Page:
A foreign correspondent for Newsday, a Times Mirror Co. newspaper based in Long Island, N.Y., was named Thursday by the USC School of Journalism as winner of the 1993 Selden Ring Award for Investigative Reporting. Roy Gutman, whose dispatches from Bosnia were the first to convincingly document the widespread human rights abuses perpetrated under the Serbian policy of "ethnic cleansing," was cited for producing "a story that affected the morality of the entire world."
CALIFORNIA | LOCAL
November 13, 2009 | Andrew Blankstein
Doug Ring, a prominent Los Angeles developer and attorney, was found dead Thursday at his home in Brentwood, authorities said. Ring, 65, was a familiar face in local government, serving on various L.A. city committees over the last two decades. He also was a noted philanthropist, serving as executive director of USC's Selden Ring Award, a prestigious investigative journalism award. It was named after his father, a well-known L.A. developer. Ring was married to former L.A. City Councilwoman Cindy Miscikowski.
CALIFORNIA | LOCAL
February 23, 2010
T. Christian Miller, a reporter for the nonprofit newsroom ProPublica, has won the $35,000 Selden Ring Award for Investigative Reporting for a collaboration with the Los Angeles Times that called attention to the plight of civilian workers injured in Iraq. The articles, which Miller began reporting as a Times staff writer, focused on workers hired by Pentagon contractors to drive fuel trucks, cook, translate and perform other support services. More than 1,700 civilian workers have been killed in Iraq and Afghanistan and more than 37,000 injured.
NEWS
June 19, 1994 | THE SOCIAL CLIMES STAFF
"It's the art of eating," Lambert Monet said of his first shot at restaurant design, the interior of the new Eclipse (formerly Morton's) to open June 29. We had a brief conversation with the great-grandson of Impressionist painter Claude Monet. We must add that Lambert Monet would prefer us not to talk about his famous relative at all: "I hate it. It's so stupid, you build up a life and you want to be your own person."
NEWS
March 7, 1991
Candy J. Cooper, a general assignment reporter for the San Francisco Examiner, on Wednesday was named recipient of the 1991 Selden Ring Award for Investigative Reporting. Cooper will receive $25,000 for an investigative series last September that showed how the rapes of poor women with previous drug or criminal records had gone uninvestigated in the city of Oakland.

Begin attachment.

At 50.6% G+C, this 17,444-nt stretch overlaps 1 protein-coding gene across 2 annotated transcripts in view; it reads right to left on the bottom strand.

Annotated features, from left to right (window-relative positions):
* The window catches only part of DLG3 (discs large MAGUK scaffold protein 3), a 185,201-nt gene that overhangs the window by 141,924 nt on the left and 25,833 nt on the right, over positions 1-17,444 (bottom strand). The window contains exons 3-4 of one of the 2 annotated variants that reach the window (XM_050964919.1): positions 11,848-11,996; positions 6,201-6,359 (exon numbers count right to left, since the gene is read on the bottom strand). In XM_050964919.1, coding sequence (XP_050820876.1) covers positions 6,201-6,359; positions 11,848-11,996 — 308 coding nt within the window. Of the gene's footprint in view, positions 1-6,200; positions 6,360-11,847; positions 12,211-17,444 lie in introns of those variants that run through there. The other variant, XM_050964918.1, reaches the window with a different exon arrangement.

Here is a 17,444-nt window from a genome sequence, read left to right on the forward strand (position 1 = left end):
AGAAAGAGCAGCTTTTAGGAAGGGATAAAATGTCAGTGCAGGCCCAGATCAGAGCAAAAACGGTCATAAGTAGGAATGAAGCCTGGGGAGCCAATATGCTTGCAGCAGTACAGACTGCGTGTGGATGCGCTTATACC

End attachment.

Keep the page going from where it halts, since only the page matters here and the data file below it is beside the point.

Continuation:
CALIFORNIA | LOCAL
April 12, 1990
The University of Southern California School of Journalism will present the 1990 Selden Ring Award for Investigative Reporting today in West Los Angeles. A reporter from the Atlanta Journal-Constitution and a team of 10 reporters from the Lexington (Ky.) Herald-Leader will each be awarded $25,000 during a ceremony at the Four Seasons Hotel. The Ring Award is the largest monetary journalism award given in the United States, according to university officials.
CALIFORNIA | LOCAL
April 9, 2011 | By Victoria Kim, Los Angeles Times
The Los Angeles Times' uncovering of exorbitant salaries and financial irregularities in the small working-class city of Bell has been awarded Investigative Reporters and Editors' top honor. The nonprofit group awarded the IRE Medal for the newspaper's coverage, which involved more than a dozen reporters and editors and resulted in criminal charges against city officials and millions of dollars refunded to taxpayers. "At a time when many news organizations are pulling back and reducing coverage of outlying cities, the Los Angeles Times uncovered a story of incredible greed in one of the state's poorest towns, Bell," the award's judges said, noting that the stories' impact has been "far-flung.
NEWS
March 16, 2001
Times staff writer Virginia Ellis has won the 2000 George Polk Award for political reporting, in recognition of her stories exposing misconduct by former California Insurance Commissioner Chuck Quackenbush. As a result of her stories, Quackenbush, facing imminent impeachment, left office in July. It was the third consecutive year that a Times staff writer has won a Polk award, one of journalism's most prestigious.